LAS VEGAS — IN the consumer electronics future, you will be able to: Receive fax transmissions in your cars.
Control your washer/dryer, furnace, coffeemaker, lights, doors, TV, and stereo from a single control panel.
See multiple, still-color images of the person you are talking to on the telephone.
Work in an integrated, home-office environment in which fax, copier, telephone, TV, and still/moving video cameras all communicate with one another at the touch of a button.
Products that serve these functions were among the thousands of items at this year's Winter International Consumer Electronics show here.
Ninety thousand manufacturers, retailers, exhibitors, buyers, and journalists from 70 countries converged for four days to scour 17 football fields worth of exhibits.
``You can't afford to miss this [show] in this business,'' says Mike Ferrante, a distributor from Syracuse, N.Y., who is trying to keep up on innovations in audio/video accessories. Projected growth in total sales for consumer electronics will be up 5 percent from 1988's $30 billion total.
``The whole industry is at the end of a period of consolidation and ready for the next big spurt,'' says Bill Pritchard, a senior manager for Panasonic, which is showing liquid crystal display prototypes, new camcorders, and improved definition large-screen TV models.
One of the most talked-about items is a device called CEBus developed by Texas Instruments and CyberLYNX, a communications software firm based in Boulder, Colo. Using existing house wiring, it can connect home entertainment equipment, heating and air conditioning, as well as security and household appliances into one central electronic control.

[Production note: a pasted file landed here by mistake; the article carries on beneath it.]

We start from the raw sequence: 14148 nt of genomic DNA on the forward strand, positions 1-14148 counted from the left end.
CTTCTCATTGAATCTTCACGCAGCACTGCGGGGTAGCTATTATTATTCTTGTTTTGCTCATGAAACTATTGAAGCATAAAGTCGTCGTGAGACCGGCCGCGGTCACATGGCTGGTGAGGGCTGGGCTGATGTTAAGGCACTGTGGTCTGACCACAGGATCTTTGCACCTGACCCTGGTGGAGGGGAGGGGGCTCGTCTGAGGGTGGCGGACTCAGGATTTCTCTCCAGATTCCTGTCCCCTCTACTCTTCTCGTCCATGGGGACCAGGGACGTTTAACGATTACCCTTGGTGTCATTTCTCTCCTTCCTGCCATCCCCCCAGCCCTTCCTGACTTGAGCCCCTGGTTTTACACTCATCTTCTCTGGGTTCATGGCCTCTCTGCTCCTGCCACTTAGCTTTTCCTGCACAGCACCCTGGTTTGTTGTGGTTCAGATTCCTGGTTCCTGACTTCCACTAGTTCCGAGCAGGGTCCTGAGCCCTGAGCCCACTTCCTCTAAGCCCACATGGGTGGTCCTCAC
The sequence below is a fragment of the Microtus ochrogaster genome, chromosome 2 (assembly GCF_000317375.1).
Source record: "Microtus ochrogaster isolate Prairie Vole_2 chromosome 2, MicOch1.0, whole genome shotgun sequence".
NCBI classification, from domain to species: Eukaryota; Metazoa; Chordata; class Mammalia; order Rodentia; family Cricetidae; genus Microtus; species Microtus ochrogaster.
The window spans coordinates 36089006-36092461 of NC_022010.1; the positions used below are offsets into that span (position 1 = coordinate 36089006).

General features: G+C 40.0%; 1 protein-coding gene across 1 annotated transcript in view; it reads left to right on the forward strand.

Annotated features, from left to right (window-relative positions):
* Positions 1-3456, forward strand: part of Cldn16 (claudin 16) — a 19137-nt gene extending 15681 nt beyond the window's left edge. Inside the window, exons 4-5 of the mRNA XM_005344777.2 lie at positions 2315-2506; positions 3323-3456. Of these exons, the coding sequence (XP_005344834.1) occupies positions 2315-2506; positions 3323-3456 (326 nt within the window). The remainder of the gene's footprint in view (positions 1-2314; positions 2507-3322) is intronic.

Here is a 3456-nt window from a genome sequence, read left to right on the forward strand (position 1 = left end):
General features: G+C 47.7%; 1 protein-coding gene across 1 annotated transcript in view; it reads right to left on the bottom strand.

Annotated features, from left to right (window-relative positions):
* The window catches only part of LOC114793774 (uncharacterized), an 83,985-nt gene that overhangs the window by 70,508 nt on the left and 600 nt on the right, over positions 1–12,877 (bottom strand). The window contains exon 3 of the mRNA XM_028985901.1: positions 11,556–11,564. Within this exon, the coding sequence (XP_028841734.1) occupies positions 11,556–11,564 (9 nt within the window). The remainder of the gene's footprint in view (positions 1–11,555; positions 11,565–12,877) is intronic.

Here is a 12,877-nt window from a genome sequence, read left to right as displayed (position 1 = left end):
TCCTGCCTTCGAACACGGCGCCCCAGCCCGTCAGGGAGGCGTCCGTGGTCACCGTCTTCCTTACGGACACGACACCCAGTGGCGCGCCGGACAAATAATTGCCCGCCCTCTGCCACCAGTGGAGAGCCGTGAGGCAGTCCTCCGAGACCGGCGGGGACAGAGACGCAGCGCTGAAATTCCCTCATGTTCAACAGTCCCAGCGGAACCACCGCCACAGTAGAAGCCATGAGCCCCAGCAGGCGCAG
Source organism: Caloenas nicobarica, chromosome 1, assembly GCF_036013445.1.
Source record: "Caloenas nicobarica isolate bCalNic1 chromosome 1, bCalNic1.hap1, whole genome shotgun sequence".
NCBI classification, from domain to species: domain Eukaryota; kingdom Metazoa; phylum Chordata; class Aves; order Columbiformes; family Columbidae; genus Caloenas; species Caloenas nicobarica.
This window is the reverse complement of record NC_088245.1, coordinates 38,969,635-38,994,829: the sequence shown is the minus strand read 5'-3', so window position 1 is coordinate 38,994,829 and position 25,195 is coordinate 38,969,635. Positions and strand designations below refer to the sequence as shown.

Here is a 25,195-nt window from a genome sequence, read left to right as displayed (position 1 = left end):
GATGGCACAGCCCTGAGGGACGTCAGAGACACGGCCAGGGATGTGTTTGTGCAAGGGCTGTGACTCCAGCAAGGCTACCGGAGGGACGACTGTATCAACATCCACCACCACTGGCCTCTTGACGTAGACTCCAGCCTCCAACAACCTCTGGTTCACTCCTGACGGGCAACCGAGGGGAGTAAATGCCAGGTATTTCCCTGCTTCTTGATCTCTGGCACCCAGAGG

``Home products links such as these are the coming wave,'' says Cynthia Saraniti, director of communications for Consumer Electronics Group, which oversees the trade show.
Another consumer trend is products that meet the needs of home-based workers, such as fax machines, telephones, copiers, personal computers, and devices that combine them all.
Sharp Industries, for instance, exhibited a prototype ``Home Office of the Future'' that includes all the above plus a still video camera for desk-top publishing.
Other `hot' items at this year's consumer electronics fair:
Sharp Wizard organizer. A folding, pocket computer that encompasses a range of functions from calendar, appointment book, telephone directory, calculator, memo book, clock. With interchangeable cartridges holding memory of 32K, the Wizard also interfaces with printers, personal computers, and cassette recorders.
Canon Zapshot Still Video Camera. A palm-sized camera that holds 2-inch, reusable floppy discs of up to 50 pictures each. Images can be viewed, filed, and reviewed indefinitely with no deterioration of quality, as well as be printed with the accompanying printer.
Koss JCK/3000 headphone. A 10-ounce wireless headphone that allows user freedom up to 50 feet. This was one of many infra-red, cordless technology innovations. Wireless videocams and boat stereos were other new uses.
Sanyo Color Still Image Videophone. A device that sends a three-inch color image in eight seconds over a standard subscriber line. Subsequent images (up to three) can be sent with no interruption to conversation.